While strolling back from class during my first year at university, I walked passed a South African National Blood Transfusion Services mobile donor centre. They had a donor drive on campus and were recruiting prospective blood donors while their trustworthy patrons queue up to donate blood. I used to be on the shy side, and as I walked past their mobile centre, I would give it a hesitant glance, but I didn’t dare to enter.
One of the nurses saw me hesitating. As I scurry to move past their mobile centre, she cornered me between a trashcan and the mobile centre. I had no choice but to listen to her marketing proposal of why I should become a blood donor.
She quickly realized I wasn’t convinced to lay down on a small uncomfortable bed. To get poked by a relatively large needle and watch while a part of me is slowly draining from my body through a small see-thru tube into a barcoded plastic bag. I noticed the utter disappointment in her face as she suddenly got serious as she deviated from the usual marketing script and said: “You know, your donation will give someone, somewhere, some much needed time.” And she turned around and went back to do her usual duties.
She said it with so much passion that I knew what she said came from the bottom of her heart. That day I became an avid blood donor. After a couple of years of continued donations, I received a call from the blood bank to ask me if I want to become a platelet donor. As a platelet donor, you can not make the usual ‘walk-in’ donation like donating blood. It was a more complicated machine setup with a lot of tubes that needed to be prep. (see blog photo for the machine)
During one of my regular platelet donations, they told me my platelets matched a specific patient battling cancer. They explained to me how they use the platelets for patients to recover after a chemotherapy session.
Then came the big question. The nurse wanted to know if I’m willing to do a series of dedicated donations for that specific patient. That would mean that I need to donate platelets a couple of days before the patient would receive chemotherapy and be available to donate platelets at unregular times. I thought if the patient will fight this, I’m going to be in their corner. So I committed to donating platelets for an unknown individual for an unlimited time. Without a doubt, this would become one of my most life-changing experiences in which I would engage in my life. The first couple of months went smoothly. I would donate platelets, and the patient would receive chemotherapy. The patient’s cancer went into remission. Everything returned to normal.
One morning, I got a call from the blood bank informing me that the patient had a fallback and the cancer is back. I immediately started again with dedicated donations. But this time, the fight would be brutal. It would be a gloves-off fight with immense intensity. The patient experienced almost every side-effect known with this round of chemotherapy. The platelets help with the recovery after each chemotherapy session, but it wasn’t enough. The patient’s immune system didn’t have enough momentum to recharge itself. The patient needed additional platelets to help the immune system to get going again.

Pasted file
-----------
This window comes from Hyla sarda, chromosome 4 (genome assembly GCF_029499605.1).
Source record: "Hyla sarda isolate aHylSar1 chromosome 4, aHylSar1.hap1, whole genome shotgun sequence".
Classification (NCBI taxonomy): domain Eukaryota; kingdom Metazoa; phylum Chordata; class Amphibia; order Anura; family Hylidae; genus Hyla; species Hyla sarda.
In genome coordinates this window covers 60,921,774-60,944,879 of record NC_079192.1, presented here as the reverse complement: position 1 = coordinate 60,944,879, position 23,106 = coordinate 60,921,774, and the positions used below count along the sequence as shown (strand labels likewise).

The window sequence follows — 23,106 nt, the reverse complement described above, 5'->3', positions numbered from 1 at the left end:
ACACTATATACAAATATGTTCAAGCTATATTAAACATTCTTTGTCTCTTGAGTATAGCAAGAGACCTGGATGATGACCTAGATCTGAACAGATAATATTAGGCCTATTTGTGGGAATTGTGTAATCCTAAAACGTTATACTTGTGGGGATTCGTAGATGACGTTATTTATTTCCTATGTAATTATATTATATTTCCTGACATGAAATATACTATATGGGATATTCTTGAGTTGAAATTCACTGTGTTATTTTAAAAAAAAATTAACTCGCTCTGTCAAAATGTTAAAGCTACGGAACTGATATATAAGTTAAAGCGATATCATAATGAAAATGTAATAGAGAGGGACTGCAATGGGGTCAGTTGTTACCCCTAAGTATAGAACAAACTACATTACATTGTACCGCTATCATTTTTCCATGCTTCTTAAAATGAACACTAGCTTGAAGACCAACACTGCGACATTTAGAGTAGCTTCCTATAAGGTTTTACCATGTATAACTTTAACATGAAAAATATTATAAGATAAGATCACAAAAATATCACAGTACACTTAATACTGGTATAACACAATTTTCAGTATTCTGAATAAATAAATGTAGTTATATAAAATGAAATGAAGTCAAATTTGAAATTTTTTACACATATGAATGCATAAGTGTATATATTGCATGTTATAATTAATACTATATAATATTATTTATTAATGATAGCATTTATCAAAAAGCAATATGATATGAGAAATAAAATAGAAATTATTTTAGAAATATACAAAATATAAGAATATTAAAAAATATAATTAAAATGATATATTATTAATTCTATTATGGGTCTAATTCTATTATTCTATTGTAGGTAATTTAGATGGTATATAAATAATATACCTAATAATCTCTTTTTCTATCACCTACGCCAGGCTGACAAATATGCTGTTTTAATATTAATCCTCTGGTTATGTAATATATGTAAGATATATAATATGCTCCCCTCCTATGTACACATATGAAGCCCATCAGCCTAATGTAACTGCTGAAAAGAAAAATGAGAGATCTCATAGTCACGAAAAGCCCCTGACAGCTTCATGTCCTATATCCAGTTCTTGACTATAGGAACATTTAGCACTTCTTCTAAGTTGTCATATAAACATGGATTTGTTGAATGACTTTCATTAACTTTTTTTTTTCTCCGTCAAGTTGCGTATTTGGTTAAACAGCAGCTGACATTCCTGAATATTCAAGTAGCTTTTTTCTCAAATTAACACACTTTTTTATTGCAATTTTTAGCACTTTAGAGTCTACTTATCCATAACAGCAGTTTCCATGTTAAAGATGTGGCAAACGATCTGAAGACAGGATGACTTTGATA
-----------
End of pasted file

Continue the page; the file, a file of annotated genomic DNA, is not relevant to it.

I was donating platelets at the maximum rate, which were allowed. Only in exceptional cases and for a limited time you can exceed the number of donations. It was a unique case, and the MD signed off on the additional donations.
I remember leaving the office that day on my way to donate platelets. I still had three donations left before I’ve reached my absolute limit. I was in high spirits, but before I could get my car, I received a call from the blood bank. They informed me that it wasn’t necessary to come in that day for a donation. The nurse didn’t tell, and I didn’t ask, but I knew. The final battle was over. There would be no more fighting for this patient.
An indescribable feeling of total emptiness slowly crept over my soul as I was sitting on the sidewalk beside my car. For the previous eleven months, I had a higher purpose. An anonymous person out there needed my help, someone who desperately depended on a total stranger for life-giving platelets.
Time has passed, and I went back to my regular schedule of donations. Yet, the feeling of total emptiness that clouded my heart didn’t want to go away. As I was sitting in my usual spot at the blood bank, the nurse slipped me a small handwritten note. As I began to read it, my heart broke into a million pieces.
Dear anonymous donor.
We have never met and probably never will. I want to thank you for your dedicated support for an unknown stranger from the bottom of my heart. You do not know how much this means to my family and me. I had one more birthday this year with all my loved ones. I was fortunate to tuck my kids into bed and give them special hugs and kisses. I was able to watch them fall asleep after bedtime stories. Although these were troubled times, our family was able to create special memories. I know this time, it would end differently. I want to say: “Thank you for the time.”
That feeling of emptiness inside me gave way to a sense of immense gratitude for being part of this tremendous story. It did not have the ending we anticipated or hoped for. But then I realized this is not the end. Through the pain and tears, heartache and sadness, special memories were made to last a lifetime for those left behind. Memories of bedtime stories and special hugs and kisses.